As reported by Reuters, Epic requested reinstatement of its developer account on the App Store in South Korea with its own payment option, following changes in legislation that will ban app marketplaces from blocking third party payment methods.
Posting on the official Fortnite Twitter account, Epic stated that it had requested its Fortnite developer account to be restored.
The Fortnite creator added: "Epic intends to re-release Fortnite on iOS in Korea offering both Epic payment and Apple payment side-by-side in compliance with the new Korean law".
In response, Apple stated that in order for Epic Games to have its status on the developer programme reinstated it would have to comply with Apple's App Store review guidelines.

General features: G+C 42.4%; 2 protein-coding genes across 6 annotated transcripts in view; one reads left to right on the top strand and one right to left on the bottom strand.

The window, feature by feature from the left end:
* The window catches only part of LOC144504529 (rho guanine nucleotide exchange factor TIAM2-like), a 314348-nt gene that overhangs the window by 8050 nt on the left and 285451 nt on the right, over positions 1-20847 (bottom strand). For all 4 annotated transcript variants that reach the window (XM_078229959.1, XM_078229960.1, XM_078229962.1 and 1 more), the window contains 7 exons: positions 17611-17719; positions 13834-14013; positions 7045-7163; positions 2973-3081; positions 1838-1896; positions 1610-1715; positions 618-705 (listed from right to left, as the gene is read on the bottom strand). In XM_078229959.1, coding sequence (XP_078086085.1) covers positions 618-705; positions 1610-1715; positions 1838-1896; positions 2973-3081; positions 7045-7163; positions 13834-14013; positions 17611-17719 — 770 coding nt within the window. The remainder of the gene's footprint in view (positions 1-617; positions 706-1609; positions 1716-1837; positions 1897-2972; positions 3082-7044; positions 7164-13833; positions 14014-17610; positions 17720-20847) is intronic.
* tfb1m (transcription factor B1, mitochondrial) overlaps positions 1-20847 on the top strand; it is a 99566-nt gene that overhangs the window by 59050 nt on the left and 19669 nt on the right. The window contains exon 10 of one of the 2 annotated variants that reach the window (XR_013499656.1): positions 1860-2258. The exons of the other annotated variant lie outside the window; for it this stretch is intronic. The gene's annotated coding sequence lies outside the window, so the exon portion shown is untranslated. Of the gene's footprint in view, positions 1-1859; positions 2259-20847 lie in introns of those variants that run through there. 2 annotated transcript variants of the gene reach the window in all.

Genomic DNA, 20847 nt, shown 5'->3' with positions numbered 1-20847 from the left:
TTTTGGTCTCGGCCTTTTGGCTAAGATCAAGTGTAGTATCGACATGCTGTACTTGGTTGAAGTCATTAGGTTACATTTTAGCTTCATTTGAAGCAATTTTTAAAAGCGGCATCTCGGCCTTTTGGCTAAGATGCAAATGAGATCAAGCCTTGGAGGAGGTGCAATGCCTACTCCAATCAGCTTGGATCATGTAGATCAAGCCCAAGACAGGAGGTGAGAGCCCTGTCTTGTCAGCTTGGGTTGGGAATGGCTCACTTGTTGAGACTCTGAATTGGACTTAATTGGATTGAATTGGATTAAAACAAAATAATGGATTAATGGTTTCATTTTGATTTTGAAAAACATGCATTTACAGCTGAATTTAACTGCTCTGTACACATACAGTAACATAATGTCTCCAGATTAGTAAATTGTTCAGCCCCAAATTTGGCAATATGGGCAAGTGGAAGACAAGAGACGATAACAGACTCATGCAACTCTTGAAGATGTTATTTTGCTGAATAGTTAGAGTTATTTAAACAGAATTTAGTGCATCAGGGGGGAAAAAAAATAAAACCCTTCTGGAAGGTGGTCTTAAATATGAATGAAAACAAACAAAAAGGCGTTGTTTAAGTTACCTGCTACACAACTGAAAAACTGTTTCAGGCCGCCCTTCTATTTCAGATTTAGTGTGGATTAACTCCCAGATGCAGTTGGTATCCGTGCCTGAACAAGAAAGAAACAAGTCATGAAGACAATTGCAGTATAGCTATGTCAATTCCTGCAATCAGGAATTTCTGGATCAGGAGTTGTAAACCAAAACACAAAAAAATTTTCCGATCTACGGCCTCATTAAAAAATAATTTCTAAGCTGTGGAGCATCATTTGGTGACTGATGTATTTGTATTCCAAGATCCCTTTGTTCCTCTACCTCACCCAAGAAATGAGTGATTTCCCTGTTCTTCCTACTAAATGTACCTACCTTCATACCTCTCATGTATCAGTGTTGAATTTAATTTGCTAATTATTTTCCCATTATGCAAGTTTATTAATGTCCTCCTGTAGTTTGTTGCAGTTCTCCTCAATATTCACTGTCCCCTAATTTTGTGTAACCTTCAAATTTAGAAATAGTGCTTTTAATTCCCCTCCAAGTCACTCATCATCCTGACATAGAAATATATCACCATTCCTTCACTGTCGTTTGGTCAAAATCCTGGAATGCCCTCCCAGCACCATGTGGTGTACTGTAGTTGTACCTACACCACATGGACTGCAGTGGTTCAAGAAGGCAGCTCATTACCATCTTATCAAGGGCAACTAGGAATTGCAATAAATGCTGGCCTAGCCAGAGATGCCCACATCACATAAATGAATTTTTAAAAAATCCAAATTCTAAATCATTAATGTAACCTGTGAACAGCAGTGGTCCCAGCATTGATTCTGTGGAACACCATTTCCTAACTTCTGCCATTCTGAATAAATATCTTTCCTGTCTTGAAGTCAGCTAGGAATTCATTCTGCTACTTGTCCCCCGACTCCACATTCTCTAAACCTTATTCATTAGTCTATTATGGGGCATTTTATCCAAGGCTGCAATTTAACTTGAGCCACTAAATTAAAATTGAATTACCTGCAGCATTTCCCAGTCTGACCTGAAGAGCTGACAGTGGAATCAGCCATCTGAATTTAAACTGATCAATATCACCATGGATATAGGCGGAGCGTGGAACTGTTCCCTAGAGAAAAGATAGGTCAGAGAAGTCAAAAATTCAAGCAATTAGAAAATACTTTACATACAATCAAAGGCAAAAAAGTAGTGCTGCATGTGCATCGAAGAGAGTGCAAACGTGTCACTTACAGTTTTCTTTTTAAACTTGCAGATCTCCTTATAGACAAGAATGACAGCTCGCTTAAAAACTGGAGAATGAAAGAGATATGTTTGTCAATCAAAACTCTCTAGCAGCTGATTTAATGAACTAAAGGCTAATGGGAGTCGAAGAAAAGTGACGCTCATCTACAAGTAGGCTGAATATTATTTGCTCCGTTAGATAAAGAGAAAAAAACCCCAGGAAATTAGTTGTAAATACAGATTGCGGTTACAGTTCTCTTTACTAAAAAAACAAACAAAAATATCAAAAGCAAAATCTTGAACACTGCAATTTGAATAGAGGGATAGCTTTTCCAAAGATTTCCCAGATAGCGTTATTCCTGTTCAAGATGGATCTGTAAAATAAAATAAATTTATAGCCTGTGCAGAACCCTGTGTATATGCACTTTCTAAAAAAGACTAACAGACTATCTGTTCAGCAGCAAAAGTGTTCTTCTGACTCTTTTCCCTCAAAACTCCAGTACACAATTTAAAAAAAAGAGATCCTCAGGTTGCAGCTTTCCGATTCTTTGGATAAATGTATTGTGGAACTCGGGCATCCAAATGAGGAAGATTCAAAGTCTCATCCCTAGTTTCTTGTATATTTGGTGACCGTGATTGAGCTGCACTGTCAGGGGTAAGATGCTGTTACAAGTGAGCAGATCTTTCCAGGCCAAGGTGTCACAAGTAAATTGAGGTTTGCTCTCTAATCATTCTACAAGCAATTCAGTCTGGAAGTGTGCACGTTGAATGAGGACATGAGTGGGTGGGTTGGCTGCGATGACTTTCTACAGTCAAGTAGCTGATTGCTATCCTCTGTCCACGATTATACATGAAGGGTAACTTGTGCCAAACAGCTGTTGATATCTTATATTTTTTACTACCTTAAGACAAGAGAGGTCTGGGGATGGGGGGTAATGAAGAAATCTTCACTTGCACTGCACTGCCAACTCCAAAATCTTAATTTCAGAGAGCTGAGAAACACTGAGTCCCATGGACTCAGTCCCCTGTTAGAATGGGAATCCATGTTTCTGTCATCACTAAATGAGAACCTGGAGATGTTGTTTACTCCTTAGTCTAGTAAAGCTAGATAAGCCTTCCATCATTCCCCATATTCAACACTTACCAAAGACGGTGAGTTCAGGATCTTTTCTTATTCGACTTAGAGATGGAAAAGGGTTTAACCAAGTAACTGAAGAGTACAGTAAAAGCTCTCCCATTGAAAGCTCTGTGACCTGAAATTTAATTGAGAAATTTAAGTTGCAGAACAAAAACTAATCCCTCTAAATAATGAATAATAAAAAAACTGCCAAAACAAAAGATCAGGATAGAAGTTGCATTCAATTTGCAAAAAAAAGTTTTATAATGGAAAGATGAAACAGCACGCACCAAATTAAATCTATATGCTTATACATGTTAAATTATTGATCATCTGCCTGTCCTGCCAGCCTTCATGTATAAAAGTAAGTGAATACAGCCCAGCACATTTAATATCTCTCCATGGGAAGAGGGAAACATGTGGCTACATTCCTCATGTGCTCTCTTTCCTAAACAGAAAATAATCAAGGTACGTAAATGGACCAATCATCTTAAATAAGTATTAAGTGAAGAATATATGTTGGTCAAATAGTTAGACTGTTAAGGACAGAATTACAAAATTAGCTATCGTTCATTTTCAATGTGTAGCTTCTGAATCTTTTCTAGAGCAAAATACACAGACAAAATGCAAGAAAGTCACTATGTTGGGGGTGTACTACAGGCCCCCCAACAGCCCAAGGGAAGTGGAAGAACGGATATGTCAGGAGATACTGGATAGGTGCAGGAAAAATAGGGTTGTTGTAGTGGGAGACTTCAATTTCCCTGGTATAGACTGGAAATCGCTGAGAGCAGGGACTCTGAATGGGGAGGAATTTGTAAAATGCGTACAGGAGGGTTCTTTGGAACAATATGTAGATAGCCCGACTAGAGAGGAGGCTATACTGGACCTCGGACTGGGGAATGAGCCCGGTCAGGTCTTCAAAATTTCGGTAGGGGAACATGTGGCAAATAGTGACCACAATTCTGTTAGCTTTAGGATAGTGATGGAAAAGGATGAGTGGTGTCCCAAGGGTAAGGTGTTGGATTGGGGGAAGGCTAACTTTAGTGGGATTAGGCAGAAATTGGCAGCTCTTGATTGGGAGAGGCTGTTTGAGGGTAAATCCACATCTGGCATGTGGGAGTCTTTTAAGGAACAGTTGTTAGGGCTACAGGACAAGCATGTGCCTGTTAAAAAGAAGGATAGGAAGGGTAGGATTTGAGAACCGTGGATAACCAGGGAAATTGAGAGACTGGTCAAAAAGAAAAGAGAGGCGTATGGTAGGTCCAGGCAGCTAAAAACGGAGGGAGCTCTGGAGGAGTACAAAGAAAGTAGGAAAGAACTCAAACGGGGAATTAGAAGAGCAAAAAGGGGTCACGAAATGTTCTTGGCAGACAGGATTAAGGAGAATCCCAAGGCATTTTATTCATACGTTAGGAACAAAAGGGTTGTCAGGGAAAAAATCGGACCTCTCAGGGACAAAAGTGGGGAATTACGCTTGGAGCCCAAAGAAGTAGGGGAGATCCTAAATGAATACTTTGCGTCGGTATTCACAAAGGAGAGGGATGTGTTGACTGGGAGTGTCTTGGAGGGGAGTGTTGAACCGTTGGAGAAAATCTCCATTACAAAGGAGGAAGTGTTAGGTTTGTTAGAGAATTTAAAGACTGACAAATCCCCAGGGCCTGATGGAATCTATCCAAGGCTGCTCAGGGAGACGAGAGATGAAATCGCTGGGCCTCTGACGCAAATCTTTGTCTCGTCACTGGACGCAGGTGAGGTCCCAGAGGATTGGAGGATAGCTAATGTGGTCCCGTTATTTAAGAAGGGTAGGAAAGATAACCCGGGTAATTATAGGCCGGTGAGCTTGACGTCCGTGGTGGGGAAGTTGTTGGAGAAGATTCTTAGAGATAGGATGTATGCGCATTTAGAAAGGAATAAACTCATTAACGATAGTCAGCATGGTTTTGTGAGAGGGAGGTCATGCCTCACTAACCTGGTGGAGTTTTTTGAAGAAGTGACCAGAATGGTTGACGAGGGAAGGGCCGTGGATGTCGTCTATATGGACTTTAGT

In the event that the South Korean legislation becomes law, Apple does not have any obligation to return Epic’s account.
The ongoing back and forth between Apple and Epic began last year when Epic attempted to divert user payments in Fortnite outside of the App Store, circumventing Apple’s 30 per cent commission. Apple stated that this violated the App Store policy and thus removed Fortnite from its marketplace.
Thus launched the Epic versus Apple legal dispute in which the former accuses Apple of monopolistic practices. Fortnite has since been removed from Google Play after Epic launched a separate campaign against the internet giant.
Apple has made several adjustments to its App Store policy, such as allowing developers to promote non-App Store payments outside of apps and granting developers of reader apps permission to link to an external website in-app to manage their accounts.
Despite Fortnite's unavailability on the two largest app marketplaces, the debate Epic has forefronted to the industry and the media storm that ensued has earned the firm its place on PocketGamer.biz’s Top 50 Mobile Game Makers 2021.